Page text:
But on that day in 1939 during the launching of the Walnut, little could those in attendance and the new crew of the Walnut, have realized that in a relatively short span of time they would be a part of, and witness to, two major events that would change the course of history.
The first happened just a few months later, when in July of that year, Congress dissolved the United States Lighthouse Service and its duties were taken over by the Coast Guard. It was the first time in American history that a military branch of the government took over a civilian branch of the government. The crew members of the Walnut were suddenly no longer civilians; they were now in the military. And on July 8, 1939 the vessel was commissioned as a Coast Guard ship.
The Walnut went from one coast to another and by mid-1941, while she was serving on the Great Lakes out of Detroit, she was reassigned to be home-ported out of Honolulu, Hawaii. While on duty in Honolulu, she was sent to service the aids to navigation at Midway Island, which were over 1,300 miles away from Hawaii. With abundant rumors of possible enemy hostilities, the U.S. Navy was expanding its seaplane and naval base at Midway Island, which was considered second only to its base at Pearl Harbor. Because of this, the Walnut was also assigned to possible search and rescue missions.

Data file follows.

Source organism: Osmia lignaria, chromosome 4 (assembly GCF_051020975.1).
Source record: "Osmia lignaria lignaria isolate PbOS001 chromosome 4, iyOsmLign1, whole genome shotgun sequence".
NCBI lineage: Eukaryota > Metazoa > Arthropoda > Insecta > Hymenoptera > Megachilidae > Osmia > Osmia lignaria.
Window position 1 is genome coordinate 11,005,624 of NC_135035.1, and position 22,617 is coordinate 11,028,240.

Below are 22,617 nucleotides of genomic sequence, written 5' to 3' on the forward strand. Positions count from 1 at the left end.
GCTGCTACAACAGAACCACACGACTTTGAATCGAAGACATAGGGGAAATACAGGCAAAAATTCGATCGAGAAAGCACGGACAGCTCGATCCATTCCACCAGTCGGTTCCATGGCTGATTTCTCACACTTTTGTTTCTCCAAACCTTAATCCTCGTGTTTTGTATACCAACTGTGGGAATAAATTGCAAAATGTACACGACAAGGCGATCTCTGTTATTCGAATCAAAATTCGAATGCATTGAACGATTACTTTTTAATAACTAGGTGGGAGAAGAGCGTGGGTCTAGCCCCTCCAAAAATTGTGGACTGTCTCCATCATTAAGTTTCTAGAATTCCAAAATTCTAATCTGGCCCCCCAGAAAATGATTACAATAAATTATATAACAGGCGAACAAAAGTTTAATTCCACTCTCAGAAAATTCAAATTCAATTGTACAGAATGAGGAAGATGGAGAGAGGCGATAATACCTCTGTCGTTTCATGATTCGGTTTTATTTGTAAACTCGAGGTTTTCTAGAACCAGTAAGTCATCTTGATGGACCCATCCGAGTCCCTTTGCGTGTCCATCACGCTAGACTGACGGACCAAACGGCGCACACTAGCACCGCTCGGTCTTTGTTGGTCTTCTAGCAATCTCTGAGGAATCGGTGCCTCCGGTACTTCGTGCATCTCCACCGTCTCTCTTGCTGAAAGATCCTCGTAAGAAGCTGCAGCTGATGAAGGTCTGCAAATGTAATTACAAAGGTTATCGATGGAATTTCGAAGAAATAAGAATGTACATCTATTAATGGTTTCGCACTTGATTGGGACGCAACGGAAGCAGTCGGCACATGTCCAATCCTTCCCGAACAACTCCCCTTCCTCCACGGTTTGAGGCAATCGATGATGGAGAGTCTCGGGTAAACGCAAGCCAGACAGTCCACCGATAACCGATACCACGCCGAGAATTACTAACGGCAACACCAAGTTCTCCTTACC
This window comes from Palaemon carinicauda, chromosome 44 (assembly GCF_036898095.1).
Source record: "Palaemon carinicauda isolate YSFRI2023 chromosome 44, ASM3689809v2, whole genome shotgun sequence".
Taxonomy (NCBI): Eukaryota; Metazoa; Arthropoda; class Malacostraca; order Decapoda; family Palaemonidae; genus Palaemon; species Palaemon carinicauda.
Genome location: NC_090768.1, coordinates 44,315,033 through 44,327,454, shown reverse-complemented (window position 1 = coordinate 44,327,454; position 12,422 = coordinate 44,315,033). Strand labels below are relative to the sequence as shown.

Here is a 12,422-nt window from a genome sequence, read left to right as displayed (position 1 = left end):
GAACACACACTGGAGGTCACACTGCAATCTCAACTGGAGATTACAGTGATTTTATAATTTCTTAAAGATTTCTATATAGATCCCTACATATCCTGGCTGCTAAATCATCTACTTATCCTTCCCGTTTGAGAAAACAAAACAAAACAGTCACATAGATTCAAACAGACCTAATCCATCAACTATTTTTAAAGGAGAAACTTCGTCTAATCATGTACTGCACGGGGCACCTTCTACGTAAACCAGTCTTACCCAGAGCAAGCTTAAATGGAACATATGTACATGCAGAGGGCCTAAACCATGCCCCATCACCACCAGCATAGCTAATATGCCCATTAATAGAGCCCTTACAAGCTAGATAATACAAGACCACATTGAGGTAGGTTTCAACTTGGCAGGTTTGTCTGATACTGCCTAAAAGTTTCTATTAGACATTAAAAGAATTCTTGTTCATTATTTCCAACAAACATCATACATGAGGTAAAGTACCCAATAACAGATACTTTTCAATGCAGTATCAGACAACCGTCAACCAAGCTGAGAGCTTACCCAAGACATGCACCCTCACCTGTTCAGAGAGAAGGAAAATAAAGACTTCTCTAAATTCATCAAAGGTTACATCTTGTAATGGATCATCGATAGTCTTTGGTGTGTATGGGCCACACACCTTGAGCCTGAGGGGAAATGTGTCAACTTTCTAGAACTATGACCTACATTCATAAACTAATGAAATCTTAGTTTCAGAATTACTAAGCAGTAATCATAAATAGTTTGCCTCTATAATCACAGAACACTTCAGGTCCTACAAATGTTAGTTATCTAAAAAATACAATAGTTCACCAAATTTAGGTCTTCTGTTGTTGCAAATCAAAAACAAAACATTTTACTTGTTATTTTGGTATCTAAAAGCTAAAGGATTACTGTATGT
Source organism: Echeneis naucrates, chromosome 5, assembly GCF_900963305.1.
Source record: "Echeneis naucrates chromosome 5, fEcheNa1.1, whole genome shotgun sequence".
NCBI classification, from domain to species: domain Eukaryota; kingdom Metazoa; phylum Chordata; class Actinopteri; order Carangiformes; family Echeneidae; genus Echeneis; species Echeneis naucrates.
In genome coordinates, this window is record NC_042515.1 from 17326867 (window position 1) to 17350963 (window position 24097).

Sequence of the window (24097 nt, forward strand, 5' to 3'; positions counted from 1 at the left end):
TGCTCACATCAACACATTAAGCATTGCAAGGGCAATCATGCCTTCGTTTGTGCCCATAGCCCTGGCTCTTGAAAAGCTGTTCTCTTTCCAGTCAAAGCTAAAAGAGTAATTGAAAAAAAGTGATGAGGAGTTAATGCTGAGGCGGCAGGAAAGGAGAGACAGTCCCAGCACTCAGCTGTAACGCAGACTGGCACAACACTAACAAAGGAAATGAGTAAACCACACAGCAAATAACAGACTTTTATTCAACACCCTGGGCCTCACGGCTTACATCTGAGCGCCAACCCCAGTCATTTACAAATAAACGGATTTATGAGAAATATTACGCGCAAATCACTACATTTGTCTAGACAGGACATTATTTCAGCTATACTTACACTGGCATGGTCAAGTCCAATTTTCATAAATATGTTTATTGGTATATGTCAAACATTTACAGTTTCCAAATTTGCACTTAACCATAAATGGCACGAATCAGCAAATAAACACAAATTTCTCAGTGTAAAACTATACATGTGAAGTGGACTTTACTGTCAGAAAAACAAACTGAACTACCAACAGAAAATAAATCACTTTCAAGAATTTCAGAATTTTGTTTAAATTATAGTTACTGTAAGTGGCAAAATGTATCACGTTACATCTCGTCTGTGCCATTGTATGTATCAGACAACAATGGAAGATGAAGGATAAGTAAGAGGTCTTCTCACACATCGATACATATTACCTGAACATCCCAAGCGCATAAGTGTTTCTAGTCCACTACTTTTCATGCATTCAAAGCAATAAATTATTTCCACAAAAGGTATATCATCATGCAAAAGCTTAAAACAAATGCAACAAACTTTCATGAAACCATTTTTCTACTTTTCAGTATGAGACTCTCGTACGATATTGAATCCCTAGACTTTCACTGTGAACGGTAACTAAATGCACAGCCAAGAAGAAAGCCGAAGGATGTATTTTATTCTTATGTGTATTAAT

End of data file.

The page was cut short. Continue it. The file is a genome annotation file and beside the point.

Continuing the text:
After fulfilling its assigned duties at Midway Island, the Walnut received new orders to return to Honolulu. However, there was a shortage of fuel for the lengthy voyage to Hawaii and the ship was forced to remain moored at Long Dock at Midway Island. On Sunday morning, December 7, 1941, while the crew was onboard doing normal duties, the ship came alive as the radio crackled with the news that Pearl Harbor was under a surprise Japanese attack. Within minutes of the news, in preparation for a total black-out, the Walnut was ordered to immediately extinguish every aid to navigation around Midway Island.